List of buildings
- Main Hospital Building
- Main OPD building
- Balaram Building
- C.J. Ophthalmic Building
- Academic Section
- Duggan Eye bank
- Parsi Ward
- PSM Department Building
- Old Pharmacology Building
- Boys Common Room
- Public Works Department
- Nursing College
- Matron's office
- Anatomy Department
- Physiology Department
- Biochemistry Department
- Central Medical Library
- Pathology Building
- Coroner's Court
- Bai Motlibai Hall
- Resident Doctors Hostel
- Ladies Hostel
- Apna Boys Hostel
- R.M. Bhatt Hostel
- Infectious Diseases Ward
- Skin & VD Building
- CWC Hall
- Old Boys Hostel
- Central Canteen
Department and faculties
- Anaesthesia -
- Chest Diseases & Tuberculosis
- Forensic Medicine
- Paediatric Surgery
- Obs & Gyn
- Community Medicine
- Plastic and Reconstructive Surgery
The Research Society
The Research Society started functioning in 1965 in the Skin & Serology Department building on the second floor with an office and research library and a proposed space for a research laboratory.This proposal has not been entertained so far .
The Research Society has the following aims & objectives:
- To promote & encourage research & medical science in departments of GMC & J.J.H.
- Sponsor all such activities conducted to promotion of medical science & all such measures to fulfill objectives.
The founder members were Dr. J. G. Parekh, Dr. P. M. Udani, Dr. B. J. Vakil, Dr. S. J. Shah, Dr. V. C. Talwalkar, Dr. J.C. Joshipura and Dr. B. B. Gaitonde.
It awards post graduate students for the best research paper and for the best thesis. It sponsors scientific conferences, medical workshops and symposia.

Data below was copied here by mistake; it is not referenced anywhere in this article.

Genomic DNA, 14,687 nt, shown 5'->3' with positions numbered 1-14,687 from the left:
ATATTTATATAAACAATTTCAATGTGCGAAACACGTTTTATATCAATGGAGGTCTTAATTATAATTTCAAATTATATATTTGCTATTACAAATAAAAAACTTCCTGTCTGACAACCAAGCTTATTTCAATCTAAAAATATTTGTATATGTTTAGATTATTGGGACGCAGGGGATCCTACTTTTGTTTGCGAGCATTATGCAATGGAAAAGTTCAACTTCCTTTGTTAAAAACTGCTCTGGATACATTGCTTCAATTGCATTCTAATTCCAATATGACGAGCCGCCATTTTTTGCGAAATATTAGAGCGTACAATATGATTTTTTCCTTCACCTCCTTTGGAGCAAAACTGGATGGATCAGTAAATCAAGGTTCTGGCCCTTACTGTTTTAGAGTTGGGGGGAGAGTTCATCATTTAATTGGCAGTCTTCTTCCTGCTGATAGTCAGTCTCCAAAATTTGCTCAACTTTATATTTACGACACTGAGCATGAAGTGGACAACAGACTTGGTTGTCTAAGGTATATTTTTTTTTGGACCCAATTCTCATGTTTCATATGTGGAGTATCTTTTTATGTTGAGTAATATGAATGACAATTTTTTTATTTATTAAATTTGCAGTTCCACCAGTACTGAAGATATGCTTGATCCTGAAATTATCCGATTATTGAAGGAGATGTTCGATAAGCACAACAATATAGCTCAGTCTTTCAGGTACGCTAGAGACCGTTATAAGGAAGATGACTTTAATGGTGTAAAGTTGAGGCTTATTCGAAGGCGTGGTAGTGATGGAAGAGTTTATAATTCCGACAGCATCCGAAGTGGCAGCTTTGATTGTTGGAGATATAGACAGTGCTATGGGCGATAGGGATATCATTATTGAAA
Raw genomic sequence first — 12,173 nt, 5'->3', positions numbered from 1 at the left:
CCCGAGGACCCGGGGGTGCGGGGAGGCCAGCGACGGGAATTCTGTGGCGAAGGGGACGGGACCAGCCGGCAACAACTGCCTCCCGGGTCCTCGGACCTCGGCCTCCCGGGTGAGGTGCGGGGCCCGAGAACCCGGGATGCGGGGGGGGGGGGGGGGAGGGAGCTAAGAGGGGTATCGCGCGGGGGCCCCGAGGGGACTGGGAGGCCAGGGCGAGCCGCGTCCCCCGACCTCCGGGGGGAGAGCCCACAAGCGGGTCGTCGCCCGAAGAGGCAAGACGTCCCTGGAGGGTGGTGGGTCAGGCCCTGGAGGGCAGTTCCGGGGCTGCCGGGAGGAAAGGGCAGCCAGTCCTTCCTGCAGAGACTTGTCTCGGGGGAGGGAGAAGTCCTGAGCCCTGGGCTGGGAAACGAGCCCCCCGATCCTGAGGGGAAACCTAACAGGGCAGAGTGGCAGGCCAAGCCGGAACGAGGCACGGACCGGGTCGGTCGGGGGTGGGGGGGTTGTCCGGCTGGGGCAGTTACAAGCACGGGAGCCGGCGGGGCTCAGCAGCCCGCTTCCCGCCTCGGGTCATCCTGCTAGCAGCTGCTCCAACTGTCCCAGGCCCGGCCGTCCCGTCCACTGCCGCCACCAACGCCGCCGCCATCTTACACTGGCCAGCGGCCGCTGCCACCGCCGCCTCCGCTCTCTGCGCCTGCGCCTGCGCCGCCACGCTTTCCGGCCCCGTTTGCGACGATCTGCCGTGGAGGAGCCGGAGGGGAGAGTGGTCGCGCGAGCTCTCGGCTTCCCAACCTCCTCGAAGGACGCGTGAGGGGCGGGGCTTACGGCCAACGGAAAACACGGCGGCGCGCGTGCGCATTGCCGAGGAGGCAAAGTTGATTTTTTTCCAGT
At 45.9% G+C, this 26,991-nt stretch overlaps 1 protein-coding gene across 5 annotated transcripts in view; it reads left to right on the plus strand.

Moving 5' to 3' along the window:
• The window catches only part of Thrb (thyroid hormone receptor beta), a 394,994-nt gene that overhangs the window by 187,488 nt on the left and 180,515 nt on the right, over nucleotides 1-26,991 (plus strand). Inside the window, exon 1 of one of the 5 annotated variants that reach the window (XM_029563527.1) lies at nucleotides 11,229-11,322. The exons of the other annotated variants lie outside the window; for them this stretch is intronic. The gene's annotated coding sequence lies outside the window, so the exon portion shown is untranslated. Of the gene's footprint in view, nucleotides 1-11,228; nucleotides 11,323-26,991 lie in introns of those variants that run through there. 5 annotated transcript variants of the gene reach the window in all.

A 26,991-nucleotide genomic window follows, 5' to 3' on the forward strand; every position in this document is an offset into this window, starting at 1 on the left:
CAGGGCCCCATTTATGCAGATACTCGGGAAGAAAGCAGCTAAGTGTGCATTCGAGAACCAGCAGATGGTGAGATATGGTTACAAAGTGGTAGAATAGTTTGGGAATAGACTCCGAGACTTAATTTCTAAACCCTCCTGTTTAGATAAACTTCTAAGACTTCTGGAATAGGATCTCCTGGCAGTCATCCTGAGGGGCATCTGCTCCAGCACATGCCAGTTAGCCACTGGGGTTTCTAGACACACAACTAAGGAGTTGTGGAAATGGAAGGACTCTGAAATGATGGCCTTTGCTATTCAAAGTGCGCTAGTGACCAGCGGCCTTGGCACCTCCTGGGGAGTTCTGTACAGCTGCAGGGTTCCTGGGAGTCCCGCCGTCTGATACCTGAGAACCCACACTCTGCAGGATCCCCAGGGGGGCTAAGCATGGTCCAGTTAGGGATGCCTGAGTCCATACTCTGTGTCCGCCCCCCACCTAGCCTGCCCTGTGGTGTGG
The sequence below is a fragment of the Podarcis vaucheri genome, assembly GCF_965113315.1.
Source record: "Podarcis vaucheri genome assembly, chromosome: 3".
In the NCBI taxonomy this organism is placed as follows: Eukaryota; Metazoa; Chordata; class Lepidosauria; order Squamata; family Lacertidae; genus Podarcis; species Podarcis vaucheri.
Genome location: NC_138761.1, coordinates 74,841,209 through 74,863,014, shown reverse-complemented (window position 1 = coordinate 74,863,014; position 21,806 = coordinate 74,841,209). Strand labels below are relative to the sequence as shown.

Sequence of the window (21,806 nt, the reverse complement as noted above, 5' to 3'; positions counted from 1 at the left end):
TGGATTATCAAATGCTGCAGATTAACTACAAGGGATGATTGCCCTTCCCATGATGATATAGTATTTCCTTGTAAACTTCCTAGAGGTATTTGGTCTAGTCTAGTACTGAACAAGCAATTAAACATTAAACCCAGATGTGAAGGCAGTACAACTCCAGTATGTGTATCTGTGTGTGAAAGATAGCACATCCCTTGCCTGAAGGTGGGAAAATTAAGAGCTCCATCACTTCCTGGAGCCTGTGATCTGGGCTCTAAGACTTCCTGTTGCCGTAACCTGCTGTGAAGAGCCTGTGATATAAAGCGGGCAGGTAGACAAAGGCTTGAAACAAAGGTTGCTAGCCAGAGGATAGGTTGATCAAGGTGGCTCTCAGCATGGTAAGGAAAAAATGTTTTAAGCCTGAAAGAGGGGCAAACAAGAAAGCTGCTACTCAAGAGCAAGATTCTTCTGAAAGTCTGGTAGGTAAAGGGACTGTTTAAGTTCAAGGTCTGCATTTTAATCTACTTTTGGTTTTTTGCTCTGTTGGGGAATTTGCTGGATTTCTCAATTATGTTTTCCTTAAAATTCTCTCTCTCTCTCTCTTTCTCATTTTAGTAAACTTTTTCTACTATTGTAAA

Great role in management of victims
Sir J. J. Hospital has played a great role in management of victims of: Gang wars between 1980-1990, Riots due to controversial book of Salman Rushdie “SATANIC VERSES” Feb. 1984, Communal riots 1985 and; 7 Dec 1992, and; 7th Jan. 1993, Serial bomb blast (12 March 1993), Bhiwandi food poisoning, Mumbai twin bomb blasts (2002), Building and house collapse fire accidents in Mumbai from time to time, Floods in July 2005, Terrorist attack (26th Nov. 2008), Sewrii Chlorine gas poisoning incident, Serial bomb blasts (13 July 2011). Cama Hospital belonging to the JJ group of hospitals came under gunfire during the Mumbai terrorist attacks of November 26, 2008. Two men dressed in black entered the Cama hospital about 10:15 pm on Wednesday, November 26 and began firing indiscriminately. At least three Cama employees and two police were killed. Indian commandos stormed the hospital in the morning hours of November 27, 2008, successfully taking the building by 3:30 am.
1. Men and Memorabilia of Grant Medical College, Author: Dr NG Talwalkar, Published by the Research Society of Grant Medical College.
2. Western Medicine and Public Health in Colonial Bombay 1845-1895. Author: Mridula Ramanna
3. 'Regularly brought up medical men': Nineteenth-century Grant Medical College graduates, medical rationalism and leprosy. Indian Economic & Social History Review. 2004; 41; 293. Author: Shubhada Pandya.